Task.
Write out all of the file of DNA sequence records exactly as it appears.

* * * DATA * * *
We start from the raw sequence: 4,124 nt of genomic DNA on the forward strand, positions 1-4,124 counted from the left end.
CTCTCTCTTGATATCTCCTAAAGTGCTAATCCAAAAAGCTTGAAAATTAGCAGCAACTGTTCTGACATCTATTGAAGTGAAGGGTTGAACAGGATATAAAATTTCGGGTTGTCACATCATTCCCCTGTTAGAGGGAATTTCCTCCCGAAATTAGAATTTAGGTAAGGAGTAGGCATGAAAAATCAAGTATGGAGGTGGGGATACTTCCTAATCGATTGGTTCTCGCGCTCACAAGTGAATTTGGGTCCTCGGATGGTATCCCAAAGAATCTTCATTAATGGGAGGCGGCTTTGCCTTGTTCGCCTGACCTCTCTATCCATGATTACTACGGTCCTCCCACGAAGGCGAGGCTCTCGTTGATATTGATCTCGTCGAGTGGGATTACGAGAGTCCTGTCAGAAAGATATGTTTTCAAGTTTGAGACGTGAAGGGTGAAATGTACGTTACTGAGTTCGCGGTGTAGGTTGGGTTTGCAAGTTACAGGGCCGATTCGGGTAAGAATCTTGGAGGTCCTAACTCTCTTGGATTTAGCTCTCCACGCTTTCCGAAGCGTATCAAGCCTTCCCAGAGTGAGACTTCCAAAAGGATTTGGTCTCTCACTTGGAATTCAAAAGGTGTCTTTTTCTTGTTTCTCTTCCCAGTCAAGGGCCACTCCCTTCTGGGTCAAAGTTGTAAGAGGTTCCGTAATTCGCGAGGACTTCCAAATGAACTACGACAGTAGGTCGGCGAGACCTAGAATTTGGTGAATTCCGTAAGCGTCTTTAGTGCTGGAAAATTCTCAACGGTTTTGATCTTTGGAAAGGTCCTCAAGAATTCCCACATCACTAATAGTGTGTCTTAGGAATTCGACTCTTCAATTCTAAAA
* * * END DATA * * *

We start from the raw sequence: 4,124 nt of genomic DNA on the forward strand, positions 1-4,124 counted from the left end.
CTCTCTCTTGATATCTCCTAAAGTGCTAATCCAAAAAGCTTGAAAATTAGCAGCAACTGTTCTGACATCTATTGAAGTGAAGGGTTGAACAGGATATAAAATTTCGGGTTGTCACATCATTCCCCTGTTAGAGGGAATTTCCTCCCGAAATTAGAATTTAGGTAAGGAGTAGGCATGAAAAATCAAGTATGGAGGTGGGGATACTTCCTAATCGATTGGTTCTCGCGCTCACAAGTGAATTTGGGTCCTCGGATGGTATCCCAAAGAATCTTCATTAATGGGAGGCGGCTTTGCCTTGTTCGCCTGACCTCTCTATCCATGATTACTACGGTCCTCCCACGAAGGCGAGGCTCTCGTTGATATTGATCTCGTCGAGTGGGATTACGAGAGTCCTGTCAGAAAGATATGTTTTCAAGTTTGAGACGTGAAGGGTGAAATGTACGTTACTGAGTTCGCGGTGTAGGTTGGGTTTGCAAGTTACAGGGCCGATTCGGGTAAGAATCTTGGAGGTCCTAACTCTCTTGGATTTAGCTCTCCACGCTTTCCGAAGCGTATCAAGCCTTCCCAGAGTGAGACTTCCAAAAGGATTTGGTCTCTCACTTGGAATTCAAAAGGTGTCTTTTTCTTGTTTCTCTTCCCAGTCAAGGGCCACTCCCTTCTGGGTCAAAGTTGTAAGAGGTTCCGTAATTCGCGAGGACTTCCAAATGAACTACGACAGTAGGTCGGCGAGACCTAGAATTTGGTGAATTCCGTAAGCGTCTTTAGTGCTGGAAAATTCTCAACGGTTTTGATCTTTGGAAAGGTCCTCAAGAATTCCCACATCACTAATAGTGTGTCTTAGGAATTCGACTCTTCAATTCTAAAA